Synthesis and metabolism of prostaglandins, prostacyclin, and thromboxanes: The arachidonic acid cascade

P. W. Ramwell, M. Foegh, R. Loeb, E. M.K. Leovey

Research output: Contribution to journalArticlepeer-review

33 Scopus citations

Abstract

This review of prostaglandins (PG) and related compounds discusses in considerable detail their chemical terminology, synthesis, degradation and clinical significance. PGs and related metabolites are easily synthesized by most tissues; at least one-third of all drugs seem to interact at some level of the PG-generating system. Most of the PGs are derived from a 20-carbon, straight chain, fatty acid, arachidonic acid. This acid is obtained directly from the diet or by anabolic transformation from linolenic acid. Indomethacin or a deficiency of essential fatty acids in the diet will ultimately cause PG deficiency. Arachidonic acid is transported free in the plasma bound electrostatically and hydrophobically to albumin. The majority of arachidonic acid is covalently bound and present in the esterified form in phospholipids or bound to cholesterol. The release of free arachidonic acid from its ester seems to be the rate-limiting step in the cascade which leads to the formation of the various PGs. PGs are not stored. The acyl hydroxylase (a lipase) necessary for deesterification of arachidonic acid has been found in many tissues and can be activated by many stimuli including burns, toxins, mechanical stretching and probably also catecholamines, bradykinin and angiotensin II. Arachidonic acid release is inhibited, as far as is known, by only antiinflammatory corticosteroids and anesthetic agents. The arachidonic acid chain is converted to a PG by three routes. The most studied route involves a cyclooxygenase which adds molecular oxygen at C15 followed by the bridging of the gap between C8 and C12 to form a 5 carbon ring (cyclopentane). At the same time, a second molecule of oxygen is added across C9 and C11. This endoperoxide, or PGG, can then be converted to a hydroendoperoxide known as PGH. The subscript numbers found in PG terminology refer to the number of double bonds remaining in the chain after the above-mentioned conversions and depend on the precursor acid; most compounds of clinical importance are derived from arachidonic acid and have a subscript of 2. The cyclic endoperoxides, PGG and PGH, are unstable but give rise to the clinically important PGDs, PGEs, PGIs (or prostacyclins) and the thromboxines (TX). TXs are not considered PGs because the cyclopentane ring has been split open. Clinically, PGE and PGF have found some use in obstetrics as uterine constrictors (although PGE is a potent vasodepressor). Both arachidonic acid and PGF2α will help to maintain patency of the ductus arteriosus in newborns. The inhibition of platelet aggregation by prostacyclin (PGI2), a bicyclic PG formed in vessel walls, and the thrombotic action of the thromboxines, largely derived from platelets, seem to play a major role in blood clotting. Arachidonic acid may be converted by another pathway (5-lipo-oxygenase) to the leukotrienes. Leukotriene C is identical to slow-reacting substance of anaphylaxis and is involved in the bronchoconstriction of asthma and aspirin sensitivity of asthmatics. Catabolism of the PGs is largely by oxidation of the hydroxyl group on carbon 15, and occurs primarily in the lung and, to a lesser degree, in the kidney and liver. Prostacyclin is not inactivated in the lung and follows a different route of inactivation. (Bloodworth Jr. - Madison, Wis.)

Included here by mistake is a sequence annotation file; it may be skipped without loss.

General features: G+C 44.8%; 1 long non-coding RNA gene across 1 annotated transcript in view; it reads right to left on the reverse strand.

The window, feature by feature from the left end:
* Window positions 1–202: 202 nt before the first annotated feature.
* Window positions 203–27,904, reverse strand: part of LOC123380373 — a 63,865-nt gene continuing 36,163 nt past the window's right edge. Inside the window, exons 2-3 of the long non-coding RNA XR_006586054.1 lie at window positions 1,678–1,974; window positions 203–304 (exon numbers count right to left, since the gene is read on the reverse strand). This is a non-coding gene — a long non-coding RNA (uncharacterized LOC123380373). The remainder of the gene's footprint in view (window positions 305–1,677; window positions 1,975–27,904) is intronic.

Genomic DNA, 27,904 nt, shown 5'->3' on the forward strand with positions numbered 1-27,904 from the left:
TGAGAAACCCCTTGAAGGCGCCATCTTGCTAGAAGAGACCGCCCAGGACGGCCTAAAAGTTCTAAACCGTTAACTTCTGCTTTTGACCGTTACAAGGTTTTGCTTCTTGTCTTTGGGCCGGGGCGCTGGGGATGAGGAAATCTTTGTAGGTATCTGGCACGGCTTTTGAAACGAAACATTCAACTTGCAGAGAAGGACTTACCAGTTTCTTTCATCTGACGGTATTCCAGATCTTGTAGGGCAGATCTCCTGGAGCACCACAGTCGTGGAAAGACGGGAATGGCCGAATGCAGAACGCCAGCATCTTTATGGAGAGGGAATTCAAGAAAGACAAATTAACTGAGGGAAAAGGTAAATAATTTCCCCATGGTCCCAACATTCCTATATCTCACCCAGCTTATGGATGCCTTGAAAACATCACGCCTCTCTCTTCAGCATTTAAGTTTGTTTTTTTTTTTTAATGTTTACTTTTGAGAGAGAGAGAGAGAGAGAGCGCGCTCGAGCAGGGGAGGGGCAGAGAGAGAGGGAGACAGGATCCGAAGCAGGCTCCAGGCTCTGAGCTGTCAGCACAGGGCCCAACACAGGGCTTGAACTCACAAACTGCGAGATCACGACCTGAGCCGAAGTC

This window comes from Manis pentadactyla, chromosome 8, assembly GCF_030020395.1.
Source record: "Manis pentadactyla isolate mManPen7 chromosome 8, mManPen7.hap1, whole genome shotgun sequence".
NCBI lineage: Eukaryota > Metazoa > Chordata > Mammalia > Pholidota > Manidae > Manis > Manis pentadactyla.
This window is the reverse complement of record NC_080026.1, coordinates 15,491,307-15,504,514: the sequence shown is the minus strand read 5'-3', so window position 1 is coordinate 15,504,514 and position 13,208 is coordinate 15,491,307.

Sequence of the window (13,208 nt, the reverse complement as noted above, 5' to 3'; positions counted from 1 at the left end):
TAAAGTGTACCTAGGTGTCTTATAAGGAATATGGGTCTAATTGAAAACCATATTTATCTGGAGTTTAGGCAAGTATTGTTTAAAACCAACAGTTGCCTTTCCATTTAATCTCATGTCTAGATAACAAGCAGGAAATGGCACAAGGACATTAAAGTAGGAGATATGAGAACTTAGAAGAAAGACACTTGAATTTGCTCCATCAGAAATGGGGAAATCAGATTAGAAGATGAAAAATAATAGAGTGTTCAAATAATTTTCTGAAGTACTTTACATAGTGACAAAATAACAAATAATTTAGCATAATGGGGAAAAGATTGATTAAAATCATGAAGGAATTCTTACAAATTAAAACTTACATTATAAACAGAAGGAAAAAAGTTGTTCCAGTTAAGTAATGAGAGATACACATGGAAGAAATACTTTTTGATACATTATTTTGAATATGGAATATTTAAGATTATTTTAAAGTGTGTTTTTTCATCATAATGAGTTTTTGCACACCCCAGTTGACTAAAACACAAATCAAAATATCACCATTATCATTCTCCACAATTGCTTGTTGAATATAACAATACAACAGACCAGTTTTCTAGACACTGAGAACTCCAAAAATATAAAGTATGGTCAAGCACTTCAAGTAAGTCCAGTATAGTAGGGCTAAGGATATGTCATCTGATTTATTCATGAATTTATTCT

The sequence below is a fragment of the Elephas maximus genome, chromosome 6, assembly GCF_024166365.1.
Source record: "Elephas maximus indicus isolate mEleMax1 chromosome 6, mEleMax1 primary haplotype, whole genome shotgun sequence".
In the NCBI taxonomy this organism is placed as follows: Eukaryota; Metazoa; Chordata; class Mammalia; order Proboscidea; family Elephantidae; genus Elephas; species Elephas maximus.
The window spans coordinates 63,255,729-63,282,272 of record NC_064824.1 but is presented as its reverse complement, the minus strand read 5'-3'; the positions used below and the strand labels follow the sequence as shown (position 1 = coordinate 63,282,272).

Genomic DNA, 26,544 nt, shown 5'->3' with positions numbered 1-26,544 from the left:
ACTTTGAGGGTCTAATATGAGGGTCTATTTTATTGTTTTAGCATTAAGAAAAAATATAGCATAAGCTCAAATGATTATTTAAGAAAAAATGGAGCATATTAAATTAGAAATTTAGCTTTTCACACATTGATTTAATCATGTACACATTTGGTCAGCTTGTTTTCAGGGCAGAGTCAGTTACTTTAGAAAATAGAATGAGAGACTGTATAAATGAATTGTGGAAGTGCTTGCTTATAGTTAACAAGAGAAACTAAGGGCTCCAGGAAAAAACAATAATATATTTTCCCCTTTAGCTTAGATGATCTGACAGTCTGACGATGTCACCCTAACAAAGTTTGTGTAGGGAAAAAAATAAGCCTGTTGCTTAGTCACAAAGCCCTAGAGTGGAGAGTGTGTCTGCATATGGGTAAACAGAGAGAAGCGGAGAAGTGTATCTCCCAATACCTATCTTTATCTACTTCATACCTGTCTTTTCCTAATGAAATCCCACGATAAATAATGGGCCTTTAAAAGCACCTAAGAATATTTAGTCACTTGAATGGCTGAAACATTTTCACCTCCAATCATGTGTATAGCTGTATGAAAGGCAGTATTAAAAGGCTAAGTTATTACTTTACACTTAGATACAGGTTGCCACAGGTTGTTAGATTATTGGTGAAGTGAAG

Original languageEnglish (US)
Pages (from-to)3-13
Number of pages11
JournalSeminars in Perinatology
Volume4
Issue number1
StatePublished - Dec 1 1980

ASJC Scopus subject areas

  • Pediatrics, Perinatology, and Child Health
  • Obstetrics and Gynecology

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